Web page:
That could have been the end of the story. But neither Saudi Arabia nor the UAE anticipated Nahdlatul Ulama’s determination to push its concept of humanitarian Islam globally, including at the highest levels of government in western capitals as well as in countries like India. Nor did they anticipate Mr. Widodo’s willingness to play both ends against the middle by supporting Nahdlatul Ulama’s campaign while engaging on religious issues with both the Saudis and the Emiratis.

The degree to which Nahdlatul Ulama is perceived as a threat by the UAE and Saudi Arabia is evident in battles in high level inter-faith meetings convened by the Vatican, U.S. Ambassador at Large for International Religious Freedom Sam Brownback, and others over principles like endorsement of the UN human rights declaration.

Nahdlatul Ulama’s rise to prominence was also what persuaded Muhammad bin Abdul Karim Al-Issa, the head of the Muslim World League, to visit the Indonesian group’s headquarters in Jakarta in early 2020. It was the first visit to one of the world’s foremost Islamic organizations in the League’s almost 60-year history. The visit allowed him to portray himself as in dialogue with Nahdlatul Ulama in his inter-faith contacts as well as in conversation with Western officials and other influential interlocutors.

Muhammad bin Abdul Karim Al Issa (center) with KH. Said Aqil Siradj, Chairman of the NU Executive Board (center right) and KH. Yahya Cholil Staquf (center left) at NU’s headquarters in Jakarta, photo courtesy of Tempo magazine

Al-Issa had turned down an opportunity to meet two years earlier when a leading Nahdlatul Ulama cleric and he were both in Mecca at the same time. He told a Western interlocutor who was attempting to arrange a meeting that he had “never heard” of the Indonesian scholar and could not make time “due to an extremely previous busy schedule of meetings with international Islamic personalities” that included “moderate influential figures from Palestine, Iraq, Tunisia, Russia and Kazakhstan.”

Saudi Arabia was forced several months later in the run-up to the 2019 Indonesian presidential election to replace its ambassador in Jakarta, Osama bin Mohammed Abdullah Al Shuaib. The ambassador had denounced in a tweet—that has since been deleted—Ansor, the Nahdlatul Ulama young adults organization, as heretical and he had supported an anti-government demonstration.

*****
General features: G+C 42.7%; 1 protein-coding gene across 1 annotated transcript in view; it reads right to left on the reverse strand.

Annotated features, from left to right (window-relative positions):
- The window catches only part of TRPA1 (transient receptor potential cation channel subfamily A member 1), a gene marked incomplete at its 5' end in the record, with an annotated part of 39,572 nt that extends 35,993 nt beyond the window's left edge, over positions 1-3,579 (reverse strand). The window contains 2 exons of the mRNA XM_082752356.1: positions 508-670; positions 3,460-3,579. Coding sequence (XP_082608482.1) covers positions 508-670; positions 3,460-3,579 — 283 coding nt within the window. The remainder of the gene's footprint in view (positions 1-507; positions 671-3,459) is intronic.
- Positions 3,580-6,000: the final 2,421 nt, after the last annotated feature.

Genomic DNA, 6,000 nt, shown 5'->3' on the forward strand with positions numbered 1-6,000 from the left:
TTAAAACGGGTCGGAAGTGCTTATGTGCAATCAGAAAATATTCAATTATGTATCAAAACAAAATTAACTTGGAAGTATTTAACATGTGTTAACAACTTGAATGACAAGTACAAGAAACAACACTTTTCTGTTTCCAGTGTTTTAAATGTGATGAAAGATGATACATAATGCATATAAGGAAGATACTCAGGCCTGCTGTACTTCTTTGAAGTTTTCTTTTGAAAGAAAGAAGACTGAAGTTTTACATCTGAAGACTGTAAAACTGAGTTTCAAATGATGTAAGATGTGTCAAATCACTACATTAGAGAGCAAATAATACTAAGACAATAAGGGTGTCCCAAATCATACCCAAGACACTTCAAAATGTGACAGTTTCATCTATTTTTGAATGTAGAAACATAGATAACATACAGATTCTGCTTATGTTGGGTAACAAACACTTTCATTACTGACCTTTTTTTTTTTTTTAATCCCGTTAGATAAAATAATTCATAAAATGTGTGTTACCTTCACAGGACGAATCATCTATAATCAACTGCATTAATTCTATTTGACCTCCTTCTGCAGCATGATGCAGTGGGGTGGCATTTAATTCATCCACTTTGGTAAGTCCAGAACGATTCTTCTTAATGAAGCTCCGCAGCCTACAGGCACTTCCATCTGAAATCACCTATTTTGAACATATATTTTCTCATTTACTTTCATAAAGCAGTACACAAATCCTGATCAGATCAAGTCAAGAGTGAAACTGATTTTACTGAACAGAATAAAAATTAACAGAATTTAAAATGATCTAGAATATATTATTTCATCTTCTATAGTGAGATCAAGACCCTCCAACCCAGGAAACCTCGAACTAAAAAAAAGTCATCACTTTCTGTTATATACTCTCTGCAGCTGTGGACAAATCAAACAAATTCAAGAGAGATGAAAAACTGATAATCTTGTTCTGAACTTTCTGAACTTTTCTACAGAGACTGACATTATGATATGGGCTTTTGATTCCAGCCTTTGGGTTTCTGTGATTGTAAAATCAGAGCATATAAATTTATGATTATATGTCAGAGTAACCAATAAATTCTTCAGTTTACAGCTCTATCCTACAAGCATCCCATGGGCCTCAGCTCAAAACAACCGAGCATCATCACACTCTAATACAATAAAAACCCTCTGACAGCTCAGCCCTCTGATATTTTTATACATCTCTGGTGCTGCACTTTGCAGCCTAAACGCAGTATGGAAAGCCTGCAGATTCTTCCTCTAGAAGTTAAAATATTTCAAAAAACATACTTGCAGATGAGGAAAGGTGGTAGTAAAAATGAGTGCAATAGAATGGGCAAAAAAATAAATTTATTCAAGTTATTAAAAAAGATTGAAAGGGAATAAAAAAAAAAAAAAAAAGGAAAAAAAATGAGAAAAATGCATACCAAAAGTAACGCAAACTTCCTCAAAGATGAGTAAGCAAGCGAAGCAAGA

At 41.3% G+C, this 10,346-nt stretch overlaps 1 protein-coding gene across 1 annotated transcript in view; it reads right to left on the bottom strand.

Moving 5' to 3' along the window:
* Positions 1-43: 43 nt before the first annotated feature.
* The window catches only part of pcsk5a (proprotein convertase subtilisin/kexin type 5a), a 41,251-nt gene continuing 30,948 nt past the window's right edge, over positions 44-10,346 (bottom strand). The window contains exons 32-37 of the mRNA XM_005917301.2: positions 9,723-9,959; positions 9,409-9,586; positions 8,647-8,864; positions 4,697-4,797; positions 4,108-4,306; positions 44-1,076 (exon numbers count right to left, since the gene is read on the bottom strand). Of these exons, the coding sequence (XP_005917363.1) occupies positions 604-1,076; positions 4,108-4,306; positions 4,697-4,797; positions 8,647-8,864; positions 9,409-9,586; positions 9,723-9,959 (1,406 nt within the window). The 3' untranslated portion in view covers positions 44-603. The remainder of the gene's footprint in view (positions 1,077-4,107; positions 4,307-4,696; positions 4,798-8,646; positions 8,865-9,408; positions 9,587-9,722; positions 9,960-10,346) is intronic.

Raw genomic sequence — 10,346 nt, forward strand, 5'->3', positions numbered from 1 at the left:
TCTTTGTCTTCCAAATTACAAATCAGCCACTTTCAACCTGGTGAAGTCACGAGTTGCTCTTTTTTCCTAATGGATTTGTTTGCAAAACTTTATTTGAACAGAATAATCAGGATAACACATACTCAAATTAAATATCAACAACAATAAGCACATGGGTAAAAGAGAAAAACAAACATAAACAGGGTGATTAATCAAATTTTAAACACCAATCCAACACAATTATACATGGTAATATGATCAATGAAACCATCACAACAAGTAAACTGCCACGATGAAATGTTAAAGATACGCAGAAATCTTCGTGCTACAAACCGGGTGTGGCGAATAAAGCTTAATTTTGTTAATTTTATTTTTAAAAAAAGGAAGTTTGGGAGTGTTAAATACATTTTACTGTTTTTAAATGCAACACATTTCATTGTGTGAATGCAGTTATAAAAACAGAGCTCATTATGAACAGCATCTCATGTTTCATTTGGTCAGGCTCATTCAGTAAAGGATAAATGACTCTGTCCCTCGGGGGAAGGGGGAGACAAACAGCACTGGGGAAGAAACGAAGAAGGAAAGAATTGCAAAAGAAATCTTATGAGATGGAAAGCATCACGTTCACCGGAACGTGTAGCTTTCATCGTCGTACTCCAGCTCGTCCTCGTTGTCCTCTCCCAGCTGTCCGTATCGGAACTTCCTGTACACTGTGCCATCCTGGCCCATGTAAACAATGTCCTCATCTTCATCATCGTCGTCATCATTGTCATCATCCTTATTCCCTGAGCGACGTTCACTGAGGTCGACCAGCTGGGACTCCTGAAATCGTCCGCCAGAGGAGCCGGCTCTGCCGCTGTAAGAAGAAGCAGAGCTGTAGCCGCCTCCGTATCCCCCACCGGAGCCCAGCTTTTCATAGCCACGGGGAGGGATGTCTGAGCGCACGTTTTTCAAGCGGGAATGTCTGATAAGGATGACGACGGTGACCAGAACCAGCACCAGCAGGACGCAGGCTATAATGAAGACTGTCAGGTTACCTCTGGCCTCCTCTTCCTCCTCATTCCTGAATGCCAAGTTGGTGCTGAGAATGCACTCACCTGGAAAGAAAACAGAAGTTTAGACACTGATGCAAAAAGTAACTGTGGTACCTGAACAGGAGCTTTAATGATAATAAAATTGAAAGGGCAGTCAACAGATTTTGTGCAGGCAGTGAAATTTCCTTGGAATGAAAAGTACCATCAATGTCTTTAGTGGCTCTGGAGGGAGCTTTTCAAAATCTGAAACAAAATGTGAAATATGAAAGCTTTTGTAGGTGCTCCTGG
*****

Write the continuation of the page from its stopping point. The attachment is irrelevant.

Nahdlatul Ulama’s ability to compete is further evidenced by its increasingly influential role in Centrist Democrat International or CDI, the world’s largest alliance of political parties, that grew out of European and Latin American Christian Democratic movements. Membership in CDI of the National Awakening or PKB, the political party of Nahdlatul Ulama, arguably gives it a leg up in the soft power competition with the UAE and Saudi Arabia, which both ban political parties. Meantime, the PKB is far more pluralistic than Turkey’s ruling Justice and Development Party (AKP), which has shown increasingly authoritarian tendencies.

CDI’s executive committee met in the Javan city of Yogyakarta in January 2020. Participants included prominent Latin American leaders and former heads of state, Hungarian Prime Minister Victor Orban, Slovenian Prime Minister Janez Jansa and Elmar Brock, a close associate of German Chancellor Angela Merkel.

PKB Chairman H. Muhaimin Iskandar accompanies CDI/EPP Secretary General Antonio López-Istúriz White and CDI President Andrés Pastrana Arango as they enter the assembly hall of Pondok Pesantren Sunan Pandanaran, amid students waving Indonesian, PKB and IDC/CDI flags

Nahdlatul Ulama’s sway was apparent in CDI’s adoption of a resolution that called for adherence to universal ethics and humanitarian values based on Western humanism, Christian democracy, and Humanitarian Islam. The resolution urged resistance to “the emergence of authoritarian, civilizationalist states that do not accept the rules-based post-WWII order, whether in terms of human rights, rule of law, democracy or respect for international borders and the sovereignty of other nations.”

Nahdlatul Ulama benefits from what journalist Muhammad Abu Fadil described as rejection of an “Arab face of Islam” that in his words was “hopelessly contorted by extremism” in Western perceptions. Abu Fadil suggested that “certain elements in the West have become interested in ‘Asian Islam,’ which appears to be more moderate than Arab Islam; less inclined to export radical ideology; less dominated by extremist interpretations of religion; and possessed of a genuine and sincere tendency to act with tolerance.”

Conclusion

A major battle for Muslim religious soft power that pits Saudi Arabia, Iran, the United Arab Emirates, Qatar, Turkey, and Indonesia against one another is largely about enhancing countries’ global and regional influence. This battle has little to do with implementing notions of a moderate Islam in theory or practice despite claims by the various rivals, most of which are authoritarian states with little regard for human and minority rights or fundamental freedoms.

Muslim-majority Indonesia, the world’s third largest democracy, is the odd-man out. A traditionalist and in many ways conservative organization, Nahdlatul Ulama, the world’s largest Muslim movement, has garnered international respect and recognition with its embrace of a Humanitarian Islam that recognizes the United Nations Universal Declaration of Human Rights and the principles enshrined in it and has taken tangible steps to address Islamic concepts that it considers outdated. In doing so, Nahdlatul Ulama has emerged as a formidable challenger to powerful state actors in the battle for the soul of Islam. But it still faces the challenge of overcoming the Arab view, expressed by Abdullah I of Jordan after the end of caliphate, that Muslim leadership must somehow return to the Arabs.